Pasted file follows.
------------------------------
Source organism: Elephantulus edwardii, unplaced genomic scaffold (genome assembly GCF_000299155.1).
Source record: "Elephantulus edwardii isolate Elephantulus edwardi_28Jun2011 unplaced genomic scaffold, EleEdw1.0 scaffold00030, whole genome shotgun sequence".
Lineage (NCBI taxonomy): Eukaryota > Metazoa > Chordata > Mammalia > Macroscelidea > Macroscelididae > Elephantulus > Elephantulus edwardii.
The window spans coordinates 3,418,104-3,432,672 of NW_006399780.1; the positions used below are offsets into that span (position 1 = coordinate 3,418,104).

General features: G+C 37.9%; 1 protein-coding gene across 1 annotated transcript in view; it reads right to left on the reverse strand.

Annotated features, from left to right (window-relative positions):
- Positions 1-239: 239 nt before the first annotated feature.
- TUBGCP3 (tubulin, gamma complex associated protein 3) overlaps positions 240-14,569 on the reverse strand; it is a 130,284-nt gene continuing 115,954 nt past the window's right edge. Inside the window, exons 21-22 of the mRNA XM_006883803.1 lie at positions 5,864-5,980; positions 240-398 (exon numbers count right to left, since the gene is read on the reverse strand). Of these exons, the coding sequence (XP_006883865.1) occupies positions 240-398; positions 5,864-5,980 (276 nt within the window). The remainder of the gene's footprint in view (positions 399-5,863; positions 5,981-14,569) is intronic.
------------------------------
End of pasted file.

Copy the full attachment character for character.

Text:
Source organism: Elephantulus edwardii, unplaced genomic scaffold (genome assembly GCF_000299155.1).
Source record: "Elephantulus edwardii isolate Elephantulus edwardi_28Jun2011 unplaced genomic scaffold, EleEdw1.0 scaffold00030, whole genome shotgun sequence".
Lineage (NCBI taxonomy): Eukaryota > Metazoa > Chordata > Mammalia > Macroscelidea > Macroscelididae > Elephantulus > Elephantulus edwardii.
The window spans coordinates 3,418,104-3,432,672 of NW_006399780.1; the positions used below are offsets into that span (position 1 = coordinate 3,418,104).

General features: G+C 37.9%; 1 protein-coding gene across 1 annotated transcript in view; it reads right to left on the reverse strand.

Annotated features, from left to right (window-relative positions):
- Positions 1-239: 239 nt before the first annotated feature.
- TUBGCP3 (tubulin, gamma complex associated protein 3) overlaps positions 240-14,569 on the reverse strand; it is a 130,284-nt gene continuing 115,954 nt past the window's right edge. Inside the window, exons 21-22 of the mRNA XM_006883803.1 lie at positions 5,864-5,980; positions 240-398 (exon numbers count right to left, since the gene is read on the reverse strand). Of these exons, the coding sequence (XP_006883865.1) occupies positions 240-398; positions 5,864-5,980 (276 nt within the window). The remainder of the gene's footprint in view (positions 399-5,863; positions 5,981-14,569) is intronic.